John le Carré

British novelist and spy

John le Carré is the pen-name of David John Moore Cornwell (born 19 October 1931), a British writer of spy novels, and a former spy himself.

Luck's just another word for destiny … either you make your own or you're screwed.


  • Every writer wants to be believed. But every writer knows he is spurious; every fiction writer would rather be credible than authentic.
    • As quoted in "Master of the Secret World: John le Carré on Deception, Storytelling and American Hubris" by Andrew Ross, in Salon (21 October 1996); also in Conversations with John le Carré (2004) edited by Matthew Joseph Bruccoli and Judith Baughman, p. 140
  • I use the furniture of espionage to amuse the reader, to make the reader listen to me, because most people like to read about intrigue and spies. I hope to provide a metaphor for the average reader's daily life. Most of us live in a slightly conspiratorial relationship with our employer and perhaps with our marriage. I think what gives my works whatever universality they have is that they use the metaphysical secret world to describe some realities of the overt world.
    • As quoted in "Master of the Secret World: John le Carré on Deception, Storytelling and American Hubris" by Andrew Ross, in Salon (21 October 1996); also in Conversations with John le Carré (2004) edited by Matthew Joseph Bruccoli and Judith Baughman, p. 141

The Spy Who Came In From the Cold (1963)Edit

  • "This is a war," Leamas replied. "It's graphic and unpleasant because it's fought on a tiny scale, at close range; fought with a wastage of innocent life sometimes, I admit. But it's nothing, nothing at all beside other wars – the last or the next."
  • "Who do you think spies are: priests, saints and martyrs? They’re a squalid procession of vain fools, traitors, too, yes; pansies, sadists and drunkards, people who play cowboys and Indians to brighten their rotten lives. Do you think they sit like monks in London balancing the rights and wrongs? I’d have killed Mundt if I could, I hate his guts; but not now. It so happens they need him. They need him so that the great moronic mass that you admire can sleep soundly in their beds at night. They need him for the safety of ordinary, crummy people like you and me". (p.231)

Tinker, Tailor, Soldier, Spy (1974)Edit

  • He worked for the fleshy side of the Foreign Office and his job consisted of lunching visiting dignitaries whom no one else would have entertained in his woodshed.

Smiley's People (1979)Edit

  • Blackmail is more effective than bribery.
  • So odd to think of the Devil as a fumbler!
  • The neglected are too easily killed.
  • Balls, the lot of it. It's death, that's what I'm suffering from. The systematic encroachment of the big D.
  • You see a lot — your eyes get very painful.
  • There's one thing worse than change and that's the status quo.

The Constant Gardener (2001)Edit

  • [She] reports that [the company] recently donated fifty million dollars to a major U.S. teaching hospital, plus salaries and expenses for three top clinicians and six research assistants. Corruption of university Common Room affiliations is even easier: professorial chairs, biotech labs, research foundations, etc. 'Unbought scientific opinion is increasingly hard to find.'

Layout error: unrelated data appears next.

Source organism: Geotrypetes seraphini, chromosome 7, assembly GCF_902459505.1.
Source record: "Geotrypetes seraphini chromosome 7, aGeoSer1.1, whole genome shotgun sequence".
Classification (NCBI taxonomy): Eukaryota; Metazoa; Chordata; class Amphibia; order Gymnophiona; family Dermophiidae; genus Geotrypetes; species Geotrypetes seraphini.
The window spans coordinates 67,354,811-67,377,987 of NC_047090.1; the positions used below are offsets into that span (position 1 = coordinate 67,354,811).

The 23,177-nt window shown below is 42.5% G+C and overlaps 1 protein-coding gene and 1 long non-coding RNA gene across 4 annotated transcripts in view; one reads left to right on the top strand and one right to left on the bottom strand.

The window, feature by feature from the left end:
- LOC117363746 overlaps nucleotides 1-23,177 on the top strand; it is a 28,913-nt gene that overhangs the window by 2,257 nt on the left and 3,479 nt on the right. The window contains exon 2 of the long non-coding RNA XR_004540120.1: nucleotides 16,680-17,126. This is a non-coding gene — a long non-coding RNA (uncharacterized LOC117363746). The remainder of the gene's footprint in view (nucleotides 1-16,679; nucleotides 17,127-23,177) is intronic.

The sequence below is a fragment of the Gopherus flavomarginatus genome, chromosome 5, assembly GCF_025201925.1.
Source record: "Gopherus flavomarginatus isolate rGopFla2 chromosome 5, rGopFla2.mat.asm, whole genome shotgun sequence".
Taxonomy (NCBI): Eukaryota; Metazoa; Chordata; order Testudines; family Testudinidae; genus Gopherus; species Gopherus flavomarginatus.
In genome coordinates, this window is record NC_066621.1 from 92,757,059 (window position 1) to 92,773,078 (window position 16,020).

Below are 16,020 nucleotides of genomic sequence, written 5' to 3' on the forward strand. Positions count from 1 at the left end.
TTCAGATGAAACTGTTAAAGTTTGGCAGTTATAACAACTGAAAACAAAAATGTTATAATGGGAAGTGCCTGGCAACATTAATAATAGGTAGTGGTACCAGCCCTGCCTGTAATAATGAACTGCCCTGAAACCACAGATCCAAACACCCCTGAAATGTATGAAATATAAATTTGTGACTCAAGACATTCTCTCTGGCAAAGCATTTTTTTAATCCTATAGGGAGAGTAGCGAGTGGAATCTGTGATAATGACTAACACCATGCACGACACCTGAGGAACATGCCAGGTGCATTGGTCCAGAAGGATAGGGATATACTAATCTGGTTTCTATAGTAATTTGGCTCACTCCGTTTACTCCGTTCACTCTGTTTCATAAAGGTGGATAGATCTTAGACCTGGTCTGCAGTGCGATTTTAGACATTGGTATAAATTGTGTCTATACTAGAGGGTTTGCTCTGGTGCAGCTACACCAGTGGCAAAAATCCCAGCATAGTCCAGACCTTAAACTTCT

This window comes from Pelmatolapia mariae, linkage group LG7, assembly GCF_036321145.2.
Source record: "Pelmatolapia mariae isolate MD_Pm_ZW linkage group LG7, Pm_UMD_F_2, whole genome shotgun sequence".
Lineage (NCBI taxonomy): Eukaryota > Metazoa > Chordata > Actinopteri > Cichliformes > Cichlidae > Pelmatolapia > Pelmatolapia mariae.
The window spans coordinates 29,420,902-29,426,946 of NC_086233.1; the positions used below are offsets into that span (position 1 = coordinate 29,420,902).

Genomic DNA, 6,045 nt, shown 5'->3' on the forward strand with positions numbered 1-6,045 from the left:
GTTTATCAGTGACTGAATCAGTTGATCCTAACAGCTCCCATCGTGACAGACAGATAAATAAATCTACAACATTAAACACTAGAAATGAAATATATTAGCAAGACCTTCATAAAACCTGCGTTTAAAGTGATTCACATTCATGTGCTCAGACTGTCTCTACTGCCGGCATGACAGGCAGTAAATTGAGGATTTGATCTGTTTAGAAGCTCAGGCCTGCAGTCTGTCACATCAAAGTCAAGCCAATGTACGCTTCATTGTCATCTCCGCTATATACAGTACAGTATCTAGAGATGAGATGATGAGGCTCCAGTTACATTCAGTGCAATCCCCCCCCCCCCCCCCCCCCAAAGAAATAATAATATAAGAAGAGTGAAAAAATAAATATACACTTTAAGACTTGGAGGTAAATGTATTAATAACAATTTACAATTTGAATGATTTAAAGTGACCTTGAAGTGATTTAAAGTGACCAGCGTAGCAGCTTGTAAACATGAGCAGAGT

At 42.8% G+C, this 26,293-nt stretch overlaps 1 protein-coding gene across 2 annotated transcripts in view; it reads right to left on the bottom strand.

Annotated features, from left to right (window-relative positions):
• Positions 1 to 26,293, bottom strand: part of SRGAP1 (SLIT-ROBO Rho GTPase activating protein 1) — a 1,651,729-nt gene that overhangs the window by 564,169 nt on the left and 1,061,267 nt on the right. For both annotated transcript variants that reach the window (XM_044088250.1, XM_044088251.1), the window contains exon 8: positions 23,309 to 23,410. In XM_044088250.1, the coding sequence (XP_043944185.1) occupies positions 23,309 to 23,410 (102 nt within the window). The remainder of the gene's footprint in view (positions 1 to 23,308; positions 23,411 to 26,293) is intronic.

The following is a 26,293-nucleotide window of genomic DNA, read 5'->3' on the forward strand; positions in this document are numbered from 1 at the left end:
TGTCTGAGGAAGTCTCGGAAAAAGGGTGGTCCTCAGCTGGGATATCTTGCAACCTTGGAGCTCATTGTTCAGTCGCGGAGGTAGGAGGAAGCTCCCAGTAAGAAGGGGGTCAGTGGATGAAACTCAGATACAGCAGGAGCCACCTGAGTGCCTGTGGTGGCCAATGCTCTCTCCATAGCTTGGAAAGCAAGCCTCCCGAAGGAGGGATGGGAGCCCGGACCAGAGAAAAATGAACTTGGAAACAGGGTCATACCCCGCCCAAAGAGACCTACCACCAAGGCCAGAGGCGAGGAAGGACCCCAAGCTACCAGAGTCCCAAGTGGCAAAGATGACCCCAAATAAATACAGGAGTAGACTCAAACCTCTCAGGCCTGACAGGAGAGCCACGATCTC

The Mission Song (2006)Edit

  • Savages...are by nature rash. They have no middle gear. The middle gear of any man is self-discipline.
  • Luck's just another word for destiny...either you make your own or you're screwed.
  • If you're in a hole, don't dig, they say.
  • When you assimilate, you choose.
  • Elections are a Western jerk-off.
  • Why is it that so many men of small stature have more courage than men of size?
  • Peace, gentlemen, it is well known, does not come of its own accord, and neither does freedom. Peace has enemies. Peace must be won by the sword.
  • The friends of my friends are my friends.
  • Never trade a secret, you'll always get the short end of the bargain.
  • We were both hybrids: I by birth, he by education. We had both taken too many steps away from the country that had borne us to belong anywhere with ease.
  • No problem exists in isolation, one must first reduce it to its basic components, then tackle each component in turn.
  • A good man knows when to sacrifice himself, a bad man survives but loses his soul.
  • Nothing in life... even a few broken bones, is without its reward.

Radio interview (November 2008)Edit

Interview with Ramona Koval. The Book Show, Australian Broadcasting Commission Radio National. (19 November 2008)
  • There are some Arabs who think that the Germans did the right thing by the Jews. This makes it easy to recruit Arab terrorist.
  • There is a big difference between fighting the cold war and fighting radical Islam. The rules have changed and we haven't.
  • We were not faced (in the cold war) in a conflict with people who are prepared to die for their cause. We weren't in conflict with people whose idea is to kill as many as they could.
  • In the war on terror we did everything wrong that we could have done.
  • You can't make war against terror. Terror is a technique of battle. It's a tactic that has been employed since time immemorial. You can conduct clandestine action against terrorists, and that must be done.
  • To operate an intelligence network against the Islamist terror is terribly difficult because they don't have a central command and control center such as we would understand. Therefore you cannot penetrate at the top and find out what will happen on the ground.
  • Because we are so unfamiliar with the motivation of the people we are dealing with, we are more afraid of them than we need to be.
  • On one hand we go like hell for every terror cell we can find, we penetrate it, we destroy it. On the other hand, there is a much bigger need for a political solution.

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